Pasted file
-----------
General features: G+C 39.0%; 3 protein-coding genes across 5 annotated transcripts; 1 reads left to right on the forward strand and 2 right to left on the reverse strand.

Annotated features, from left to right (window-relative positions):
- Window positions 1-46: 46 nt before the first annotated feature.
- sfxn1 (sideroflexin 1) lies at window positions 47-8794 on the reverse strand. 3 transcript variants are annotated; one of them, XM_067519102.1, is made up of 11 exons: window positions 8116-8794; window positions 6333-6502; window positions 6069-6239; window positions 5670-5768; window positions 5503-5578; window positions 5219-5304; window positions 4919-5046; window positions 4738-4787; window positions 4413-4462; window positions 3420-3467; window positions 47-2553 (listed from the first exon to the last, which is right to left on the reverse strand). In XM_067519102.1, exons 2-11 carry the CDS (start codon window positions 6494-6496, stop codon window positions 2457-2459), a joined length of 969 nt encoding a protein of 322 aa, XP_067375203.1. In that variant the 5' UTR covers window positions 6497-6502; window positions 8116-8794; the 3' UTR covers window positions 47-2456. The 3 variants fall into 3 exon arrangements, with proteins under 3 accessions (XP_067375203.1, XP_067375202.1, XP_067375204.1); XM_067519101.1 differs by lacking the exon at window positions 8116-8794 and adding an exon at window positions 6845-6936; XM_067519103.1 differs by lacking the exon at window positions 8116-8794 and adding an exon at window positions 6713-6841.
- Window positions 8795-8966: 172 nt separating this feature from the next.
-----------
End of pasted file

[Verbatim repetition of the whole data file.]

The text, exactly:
General features: G+C 39.0%; 3 protein-coding genes across 5 annotated transcripts; 1 reads left to right on the forward strand and 2 right to left on the reverse strand.

Annotated features, from left to right (window-relative positions):
- Window positions 1-46: 46 nt before the first annotated feature.
- sfxn1 (sideroflexin 1) lies at window positions 47-8794 on the reverse strand. 3 transcript variants are annotated; one of them, XM_067519102.1, is made up of 11 exons: window positions 8116-8794; window positions 6333-6502; window positions 6069-6239; window positions 5670-5768; window positions 5503-5578; window positions 5219-5304; window positions 4919-5046; window positions 4738-4787; window positions 4413-4462; window positions 3420-3467; window positions 47-2553 (listed from the first exon to the last, which is right to left on the reverse strand). In XM_067519102.1, exons 2-11 carry the CDS (start codon window positions 6494-6496, stop codon window positions 2457-2459), a joined length of 969 nt encoding a protein of 322 aa, XP_067375203.1. In that variant the 5' UTR covers window positions 6497-6502; window positions 8116-8794; the 3' UTR covers window positions 47-2456. The 3 variants fall into 3 exon arrangements, with proteins under 3 accessions (XP_067375203.1, XP_067375202.1, XP_067375204.1); XM_067519101.1 differs by lacking the exon at window positions 8116-8794 and adding an exon at window positions 6845-6936; XM_067519103.1 differs by lacking the exon at window positions 8116-8794 and adding an exon at window positions 6713-6841.
- Window positions 8795-8966: 172 nt separating this feature from the next.